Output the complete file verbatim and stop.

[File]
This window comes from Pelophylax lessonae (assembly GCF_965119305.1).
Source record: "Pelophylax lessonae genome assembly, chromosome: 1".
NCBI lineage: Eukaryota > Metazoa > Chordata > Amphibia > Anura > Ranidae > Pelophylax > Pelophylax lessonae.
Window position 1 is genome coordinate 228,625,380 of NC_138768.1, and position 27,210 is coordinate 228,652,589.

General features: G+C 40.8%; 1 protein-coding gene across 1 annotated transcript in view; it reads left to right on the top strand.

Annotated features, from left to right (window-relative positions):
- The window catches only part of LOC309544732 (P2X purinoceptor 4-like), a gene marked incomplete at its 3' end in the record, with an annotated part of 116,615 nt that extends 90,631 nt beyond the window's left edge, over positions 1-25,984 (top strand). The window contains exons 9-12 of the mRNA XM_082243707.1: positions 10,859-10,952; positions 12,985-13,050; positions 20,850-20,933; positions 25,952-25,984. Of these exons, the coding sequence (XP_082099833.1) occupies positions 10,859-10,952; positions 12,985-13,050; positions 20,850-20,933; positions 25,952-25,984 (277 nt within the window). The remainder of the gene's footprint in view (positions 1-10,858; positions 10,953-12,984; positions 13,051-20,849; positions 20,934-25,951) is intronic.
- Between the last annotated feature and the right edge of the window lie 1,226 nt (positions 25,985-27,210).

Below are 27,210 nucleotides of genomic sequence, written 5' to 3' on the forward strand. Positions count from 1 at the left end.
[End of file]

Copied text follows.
This window comes from Pelophylax lessonae (assembly GCF_965119305.1).
Source record: "Pelophylax lessonae genome assembly, chromosome: 1".
NCBI lineage: Eukaryota > Metazoa > Chordata > Amphibia > Anura > Ranidae > Pelophylax > Pelophylax lessonae.
Window position 1 is genome coordinate 228,625,380 of NC_138768.1, and position 27,210 is coordinate 228,652,589.

General features: G+C 40.8%; 1 protein-coding gene across 1 annotated transcript in view; it reads left to right on the top strand.

Annotated features, from left to right (window-relative positions):
- The window catches only part of LOC309544732 (P2X purinoceptor 4-like), a gene marked incomplete at its 3' end in the record, with an annotated part of 116,615 nt that extends 90,631 nt beyond the window's left edge, over positions 1-25,984 (top strand). The window contains exons 9-12 of the mRNA XM_082243707.1: positions 10,859-10,952; positions 12,985-13,050; positions 20,850-20,933; positions 25,952-25,984. Of these exons, the coding sequence (XP_082099833.1) occupies positions 10,859-10,952; positions 12,985-13,050; positions 20,850-20,933; positions 25,952-25,984 (277 nt within the window). The remainder of the gene's footprint in view (positions 1-10,858; positions 10,953-12,984; positions 13,051-20,849; positions 20,934-25,951) is intronic.
- Between the last annotated feature and the right edge of the window lie 1,226 nt (positions 25,985-27,210).

Below are 27,210 nucleotides of genomic sequence, written 5' to 3' on the forward strand. Positions count from 1 at the left end.